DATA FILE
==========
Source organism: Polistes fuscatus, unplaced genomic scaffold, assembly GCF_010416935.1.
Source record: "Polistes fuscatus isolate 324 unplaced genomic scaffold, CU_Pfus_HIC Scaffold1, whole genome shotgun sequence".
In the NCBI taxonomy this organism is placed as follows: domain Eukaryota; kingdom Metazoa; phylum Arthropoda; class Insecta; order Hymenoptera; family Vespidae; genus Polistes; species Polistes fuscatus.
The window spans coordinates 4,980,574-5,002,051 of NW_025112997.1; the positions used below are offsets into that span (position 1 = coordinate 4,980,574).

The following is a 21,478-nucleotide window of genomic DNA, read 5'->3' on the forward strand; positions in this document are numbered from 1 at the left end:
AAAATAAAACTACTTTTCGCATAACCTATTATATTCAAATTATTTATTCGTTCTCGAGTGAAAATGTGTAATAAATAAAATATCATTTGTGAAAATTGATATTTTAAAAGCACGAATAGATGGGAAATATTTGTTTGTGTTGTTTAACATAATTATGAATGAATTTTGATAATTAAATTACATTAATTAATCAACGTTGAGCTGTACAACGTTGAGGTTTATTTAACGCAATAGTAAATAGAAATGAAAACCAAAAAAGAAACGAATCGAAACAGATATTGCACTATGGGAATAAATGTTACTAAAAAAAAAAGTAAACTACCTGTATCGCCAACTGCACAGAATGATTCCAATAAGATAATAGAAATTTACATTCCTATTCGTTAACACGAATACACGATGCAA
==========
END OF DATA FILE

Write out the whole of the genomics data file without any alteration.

Source organism: Polistes fuscatus, unplaced genomic scaffold, assembly GCF_010416935.1.
Source record: "Polistes fuscatus isolate 324 unplaced genomic scaffold, CU_Pfus_HIC Scaffold1, whole genome shotgun sequence".
In the NCBI taxonomy this organism is placed as follows: domain Eukaryota; kingdom Metazoa; phylum Arthropoda; class Insecta; order Hymenoptera; family Vespidae; genus Polistes; species Polistes fuscatus.
The window spans coordinates 4,980,574-5,002,051 of NW_025112997.1; the positions used below are offsets into that span (position 1 = coordinate 4,980,574).

The following is a 21,478-nucleotide window of genomic DNA, read 5'->3' on the forward strand; positions in this document are numbered from 1 at the left end:
AAAATAAAACTACTTTTCGCATAACCTATTATATTCAAATTATTTATTCGTTCTCGAGTGAAAATGTGTAATAAATAAAATATCATTTGTGAAAATTGATATTTTAAAAGCACGAATAGATGGGAAATATTTGTTTGTGTTGTTTAACATAATTATGAATGAATTTTGATAATTAAATTACATTAATTAATCAACGTTGAGCTGTACAACGTTGAGGTTTATTTAACGCAATAGTAAATAGAAATGAAAACCAAAAAAGAAACGAATCGAAACAGATATTGCACTATGGGAATAAATGTTACTAAAAAAAAAAGTAAACTACCTGTATCGCCAACTGCACAGAATGATTCCAATAAGATAATAGAAATTTACATTCCTATTCGTTAACACGAATACACGATGCAA